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Recovery Plan for Blackburn's Sphinx Moth (Manduca blackburni

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Fish and Wildlife Service, Interior.


Notice of document availability.


The U.S. Fish and Wildlife Service (we) announces the availability of the Recovery Plan for Blackburn's Sphinx Moth (Manduca blackburni) (sphinx moth). This insect taxon is endemic to the main Hawaiian Islands.


Copies of this recovery plan will be available within 4 weeks by request form the U.S. Fish and Wildlife Service, Pacific Islands Fish and Wildlife Office, 300 Ala Moana Boulevard, Room 3-122, Box 50088, Honolulu, Hawaii 96850 (phone: 808-792-9400) and the Hawaii State Library 478 S. King Street, Honolulu, Hawaii 96813. An electronic copy of the recovery plan is now available on the World Wide Web at:​recovery/​index.html#plans.

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The Field Supervisor at the above Honolulu address.

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Restoring endangered or threatened animals and plants to the point where they are again secure, self-sustaining members of their ecosystems is a primary goal of our endangered species program. The Endangered Species Act (16 U.S.C. 1531 et seq.) (ESA) requires the development of recovery plans for listed species unless such a plan would not promote the conservation of a particular species. Recovery plans help guide the recovery effort by describing actions considered necessary for the conservation of the species, establishing criteria for downlisting or delisting listed species, and estimating time and cost for implementing the measures needed for recovery.

Section 4(f) of the Act requires that public notice and an opportunity for public review and comment be provided during recovery plan development. In fulfillment of this requirement, the Draft Recovery Plan for the Blackburn's Sphinx Moth (Manduca blackburni) was available for public comment from December 18, 2003, through February 17, 2004 (68 FR 70528). Information presented during the public comment period has been considered in the preparation of this final recovery plan, and is summarized in the appendix to the recovery plan. We will forward substantive comments regarding recovery plan implementation to appropriate Federal or other entities so that they can take these comments into account during the course of implementing recovery actions.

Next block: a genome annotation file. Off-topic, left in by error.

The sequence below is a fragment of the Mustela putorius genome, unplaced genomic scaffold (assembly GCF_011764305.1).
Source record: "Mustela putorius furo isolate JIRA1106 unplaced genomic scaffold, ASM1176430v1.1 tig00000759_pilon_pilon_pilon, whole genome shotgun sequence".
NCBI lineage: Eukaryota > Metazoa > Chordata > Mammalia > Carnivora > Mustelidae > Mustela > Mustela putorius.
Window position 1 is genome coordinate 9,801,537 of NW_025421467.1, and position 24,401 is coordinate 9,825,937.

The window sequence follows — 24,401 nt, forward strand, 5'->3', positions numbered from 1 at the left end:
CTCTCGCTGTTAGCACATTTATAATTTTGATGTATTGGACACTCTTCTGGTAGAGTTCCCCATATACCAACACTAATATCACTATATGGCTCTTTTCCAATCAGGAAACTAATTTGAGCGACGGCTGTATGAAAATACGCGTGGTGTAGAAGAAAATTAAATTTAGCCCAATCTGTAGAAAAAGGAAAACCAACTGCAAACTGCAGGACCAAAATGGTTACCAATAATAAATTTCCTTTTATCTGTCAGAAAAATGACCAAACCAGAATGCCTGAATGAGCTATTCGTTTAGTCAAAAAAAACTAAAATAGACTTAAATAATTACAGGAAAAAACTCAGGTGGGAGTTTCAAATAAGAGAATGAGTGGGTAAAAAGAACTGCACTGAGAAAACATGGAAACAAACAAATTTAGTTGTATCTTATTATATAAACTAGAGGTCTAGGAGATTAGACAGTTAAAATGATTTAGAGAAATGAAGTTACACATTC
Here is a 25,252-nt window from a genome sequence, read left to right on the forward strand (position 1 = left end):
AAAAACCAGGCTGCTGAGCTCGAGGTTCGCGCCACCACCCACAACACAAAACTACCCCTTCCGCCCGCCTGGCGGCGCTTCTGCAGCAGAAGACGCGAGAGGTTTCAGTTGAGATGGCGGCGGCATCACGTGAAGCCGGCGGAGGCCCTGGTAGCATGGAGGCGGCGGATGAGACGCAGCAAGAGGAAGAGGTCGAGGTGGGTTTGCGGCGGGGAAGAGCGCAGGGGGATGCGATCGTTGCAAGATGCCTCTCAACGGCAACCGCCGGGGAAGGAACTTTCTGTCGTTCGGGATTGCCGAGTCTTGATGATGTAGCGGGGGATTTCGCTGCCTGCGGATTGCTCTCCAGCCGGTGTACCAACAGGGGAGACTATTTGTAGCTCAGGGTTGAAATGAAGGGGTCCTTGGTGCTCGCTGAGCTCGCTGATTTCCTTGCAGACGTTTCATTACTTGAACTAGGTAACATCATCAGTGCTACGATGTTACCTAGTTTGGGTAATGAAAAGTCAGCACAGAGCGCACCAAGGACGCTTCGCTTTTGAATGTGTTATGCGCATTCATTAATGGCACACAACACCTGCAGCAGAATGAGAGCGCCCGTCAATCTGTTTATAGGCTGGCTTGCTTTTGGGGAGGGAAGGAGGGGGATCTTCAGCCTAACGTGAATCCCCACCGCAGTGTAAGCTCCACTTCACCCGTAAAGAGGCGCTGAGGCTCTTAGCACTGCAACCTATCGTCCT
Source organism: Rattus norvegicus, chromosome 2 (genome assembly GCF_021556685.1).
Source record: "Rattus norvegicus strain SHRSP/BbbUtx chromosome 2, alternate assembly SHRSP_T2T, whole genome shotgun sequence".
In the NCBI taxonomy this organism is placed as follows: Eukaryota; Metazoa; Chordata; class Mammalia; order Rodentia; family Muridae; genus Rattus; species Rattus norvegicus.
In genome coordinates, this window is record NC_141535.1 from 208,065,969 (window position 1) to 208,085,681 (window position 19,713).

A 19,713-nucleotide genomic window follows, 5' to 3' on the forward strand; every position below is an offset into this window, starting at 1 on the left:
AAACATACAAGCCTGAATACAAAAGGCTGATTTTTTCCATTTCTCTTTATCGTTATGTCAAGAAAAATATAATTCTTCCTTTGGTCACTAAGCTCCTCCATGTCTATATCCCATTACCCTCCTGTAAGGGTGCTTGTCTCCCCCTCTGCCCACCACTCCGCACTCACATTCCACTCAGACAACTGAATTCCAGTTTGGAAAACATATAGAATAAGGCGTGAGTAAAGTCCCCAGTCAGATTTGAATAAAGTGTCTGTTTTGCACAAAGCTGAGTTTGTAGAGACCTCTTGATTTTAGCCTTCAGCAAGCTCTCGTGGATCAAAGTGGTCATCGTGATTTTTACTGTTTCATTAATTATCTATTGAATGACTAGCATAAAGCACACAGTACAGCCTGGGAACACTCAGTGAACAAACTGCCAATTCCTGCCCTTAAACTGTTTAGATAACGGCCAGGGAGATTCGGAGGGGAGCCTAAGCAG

The sphinx moth was federally listed as endangered in 2000 (65 FR 4770) and 22,440 hectares (55,451 acres) of critical habitat was designated in 2003 (68 FR 34710). This insect taxon is currently known to occur on three of the seven Start Printed Page 56736Hawaiian Islands where it historically occurred, including Hawaii, Maui, and Kahoolawe. Vegetation types that support the sphinx moth include dry to mesic shrub land and forest from sea level to mid-elevations. Soil and climatic conditions, as well as physical factors, affect the suitability of habitat within the species' range.

Threats include impacts to the sphinx moth's habitat from urban and agricultural development, invasion by non-native plant species, habitat fragmentation and degradation, increased wildfire frequency, ungulates, and direct impacts to the moth from non-native parasitoids and insect predators.

The objective of this recovery plan is to provide a framework for the recovery of the sphinx moth so that protection by the ESA is no longer necessary. Actions necessary to accomplish this objective include: (1) Protection, management, restoration of habitat, and control of threats; (2) expanding existing wild Nothocestrum spp. host plant populations; (3) conducting additional research essential to recovery of the sphinx moth; (4) development and implementation of a detailed monitoring plan for the sphinx moth; (5) reestablishing and augmentation of wild sphinx moth populations within its historic range; (6) developing and providing information for the public on the sphinx moth; (7) validating recovery objectives which includes refining/revising the downlisting and delisting criteria; and (8) develop a post-delisting monitoring plan.

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Authority: The authority for this action is section 4(f) of the Endangered Species Act, 16 U.S.C. 1533(f).

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Dated: August 26, 2005.

David J. Wesley,

Acting Regional Director, Region 1, U.S. Fish and Wildlife Service.

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[FR Doc. 05-19331 Filed 9-27-05; 8:45 am]